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Australian philosopher, literary critic, and professional writer. Author of FREEDOM OF RELIGION AND THE SECULAR STATE and HUMANITY ENHANCED.

Wednesday, August 29, 2007

New article in The Monist

The somewhat overdue October 2006 issue of The Monist, a prestigious refereed journal in the field of academic philosophy, has just appeared in print. This issue is devoted to genetics and ethics, and contains my article "Dr. Frankenstein Meets Lord Devlin: Genetic Engineering and the Principle of Intangible Harm".

In this article, I consider what might be reasonable circumstances for the state to prohibit, or otherwise impose a regulatory burden on, genetic enhancement technologies. While I offer some comment on when and how the state should act, I also conclude that the approach proposed, if applied rigorously, would put significant hurdles in the way of banning any particular technology. The idea is to find a principled basis for protecting social harmony while also gaining the potential benefits of genetic engineering.

Monday, August 27, 2007

Defending designer babies

I'm just back from talking to another forum - a much smaller one this time, the Ethics Cafe, organised by Ralph Blunden at Readings Bookshop in Hawthorn. This was a round-the-table chat with about eight or ten people, on the topic of designer babies, which I interpreted as referring to the genetic engineering of human embryos.

I had three points to make:

1. The very idea of "designer babies" provokes fear and repugnance, even anger, in many people.

2. The actual arguments against it leave some residue of concern, even after they are examined stringently. But, whatever worries are not fully answered often turn out to be speculative and uncertain, and they must be weighed against the possible benefits. In all, the arguments against "designer babies" may have some force, but they are relatively weak. (I considered Kantian arguments, utilitarian arguments, and arguments relating to the autonomy of the child, all of which have significant problems. In each case, not much is left of the argument if we state it, then scrutinise it, carefully.)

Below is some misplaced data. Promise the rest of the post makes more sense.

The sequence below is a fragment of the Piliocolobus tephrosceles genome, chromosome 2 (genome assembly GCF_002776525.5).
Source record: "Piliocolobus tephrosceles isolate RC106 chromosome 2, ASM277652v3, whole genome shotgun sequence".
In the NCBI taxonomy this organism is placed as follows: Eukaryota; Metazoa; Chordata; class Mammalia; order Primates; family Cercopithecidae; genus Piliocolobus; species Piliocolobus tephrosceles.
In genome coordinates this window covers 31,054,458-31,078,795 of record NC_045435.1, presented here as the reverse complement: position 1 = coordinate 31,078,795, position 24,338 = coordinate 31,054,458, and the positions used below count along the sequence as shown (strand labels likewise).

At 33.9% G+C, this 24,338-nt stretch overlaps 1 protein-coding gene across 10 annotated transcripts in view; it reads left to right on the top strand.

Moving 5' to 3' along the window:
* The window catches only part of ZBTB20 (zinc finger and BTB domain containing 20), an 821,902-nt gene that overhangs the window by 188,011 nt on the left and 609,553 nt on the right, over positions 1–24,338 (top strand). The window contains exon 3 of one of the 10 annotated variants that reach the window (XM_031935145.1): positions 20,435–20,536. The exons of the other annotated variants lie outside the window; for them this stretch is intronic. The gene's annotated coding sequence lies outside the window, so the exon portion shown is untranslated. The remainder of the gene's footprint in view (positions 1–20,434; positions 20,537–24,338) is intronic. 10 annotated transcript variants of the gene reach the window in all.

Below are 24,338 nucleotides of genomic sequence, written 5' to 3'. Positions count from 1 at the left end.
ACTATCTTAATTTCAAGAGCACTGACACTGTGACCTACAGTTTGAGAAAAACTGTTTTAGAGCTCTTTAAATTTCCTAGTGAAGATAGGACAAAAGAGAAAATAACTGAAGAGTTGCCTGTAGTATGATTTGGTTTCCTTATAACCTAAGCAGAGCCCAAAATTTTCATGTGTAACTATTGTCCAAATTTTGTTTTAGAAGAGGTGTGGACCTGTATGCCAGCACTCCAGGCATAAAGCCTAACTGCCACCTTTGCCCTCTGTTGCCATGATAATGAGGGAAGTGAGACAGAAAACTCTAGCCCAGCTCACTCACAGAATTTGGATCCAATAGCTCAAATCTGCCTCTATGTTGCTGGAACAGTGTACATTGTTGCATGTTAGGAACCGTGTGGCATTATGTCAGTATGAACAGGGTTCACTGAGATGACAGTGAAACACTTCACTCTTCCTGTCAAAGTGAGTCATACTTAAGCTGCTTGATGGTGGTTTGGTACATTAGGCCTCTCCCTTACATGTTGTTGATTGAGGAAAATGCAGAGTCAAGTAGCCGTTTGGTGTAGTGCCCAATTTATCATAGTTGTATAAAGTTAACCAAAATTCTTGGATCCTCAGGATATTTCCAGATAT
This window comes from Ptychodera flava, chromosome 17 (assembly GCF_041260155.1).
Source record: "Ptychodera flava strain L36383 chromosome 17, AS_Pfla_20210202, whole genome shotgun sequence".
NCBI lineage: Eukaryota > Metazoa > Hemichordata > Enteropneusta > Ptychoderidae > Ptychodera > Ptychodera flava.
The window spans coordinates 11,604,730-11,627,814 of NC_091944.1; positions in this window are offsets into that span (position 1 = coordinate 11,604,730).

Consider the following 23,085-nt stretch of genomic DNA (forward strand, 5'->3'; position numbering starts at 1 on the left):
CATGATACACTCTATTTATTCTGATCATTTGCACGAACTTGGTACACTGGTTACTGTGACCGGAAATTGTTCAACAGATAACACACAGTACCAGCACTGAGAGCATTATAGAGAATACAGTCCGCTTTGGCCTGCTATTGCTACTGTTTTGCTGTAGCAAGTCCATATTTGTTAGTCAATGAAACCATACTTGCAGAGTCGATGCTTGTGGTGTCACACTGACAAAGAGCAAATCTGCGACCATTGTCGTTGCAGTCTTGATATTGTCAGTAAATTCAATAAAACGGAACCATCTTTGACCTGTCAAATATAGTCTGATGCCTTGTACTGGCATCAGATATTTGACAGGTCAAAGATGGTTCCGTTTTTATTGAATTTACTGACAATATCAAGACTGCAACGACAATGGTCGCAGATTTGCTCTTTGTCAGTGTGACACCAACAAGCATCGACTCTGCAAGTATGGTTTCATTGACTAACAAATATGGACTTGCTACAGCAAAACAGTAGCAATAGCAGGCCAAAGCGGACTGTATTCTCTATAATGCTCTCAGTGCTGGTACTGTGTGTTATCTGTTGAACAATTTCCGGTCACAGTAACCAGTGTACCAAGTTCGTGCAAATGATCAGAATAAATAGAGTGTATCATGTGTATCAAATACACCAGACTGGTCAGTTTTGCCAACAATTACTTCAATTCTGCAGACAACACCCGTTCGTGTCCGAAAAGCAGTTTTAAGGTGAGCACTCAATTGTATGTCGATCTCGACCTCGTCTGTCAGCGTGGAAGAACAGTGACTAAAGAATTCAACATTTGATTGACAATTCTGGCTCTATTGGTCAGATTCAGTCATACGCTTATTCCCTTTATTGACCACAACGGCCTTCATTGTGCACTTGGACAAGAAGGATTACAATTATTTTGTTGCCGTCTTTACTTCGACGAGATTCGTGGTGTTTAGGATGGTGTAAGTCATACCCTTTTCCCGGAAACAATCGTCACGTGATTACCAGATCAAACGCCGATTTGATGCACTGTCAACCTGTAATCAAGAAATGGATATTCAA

3. Therefore, we have a disconnect between people's strong emotional responses and the rather weak arguments that are meant to provide their rational justification.

This raises the question as to why we find such a disconnect, or lack of proportion, between the arguments and the emotional responses. Is there a psychological explanation? I explored the possibility that it is not just an unaccountable yuck factor but (also?) a sense of background conditions being challenged. The theory of background conditions postulates that any society, including our own, assumes some constants "in the background" that are not themselves open to human choice, and against which choices are made. If these are seen as under under threat, some people may have a sense of "nature" being violated. Perhaps there is also a sense of vertigo, as if the stable ground is being taken away from under us.

I asked a further question. If, as individuals, we identify the surplus repugnance that we feel as being caused by a sense of threat to background conditions, is this really a reason for continuing to oppose an innovation? Or should this recognition tend to undermine our opposition, once we recognise it? After all, the sorts of innovations that are (arguably) opposed for these sorts of reasons are often socially accepted by opponents at a later stage and prove not to be as problematic as was feared, even if they do have a downside as well as an upside. Examples include the contraceptive pill and IVF.

We had a good discussion of what aspects of genetic engineering it might be rational to fear, and where the fear might come from other than just a sense of violation of nature or a threat to background conditions. The group rose to the occasion to find some rational bases for concern, which is fair enough - there do seem to be some things that we might worry about, though still speculative and uncertain. One might be extra responsibility expected of parents who are already under too much pressure.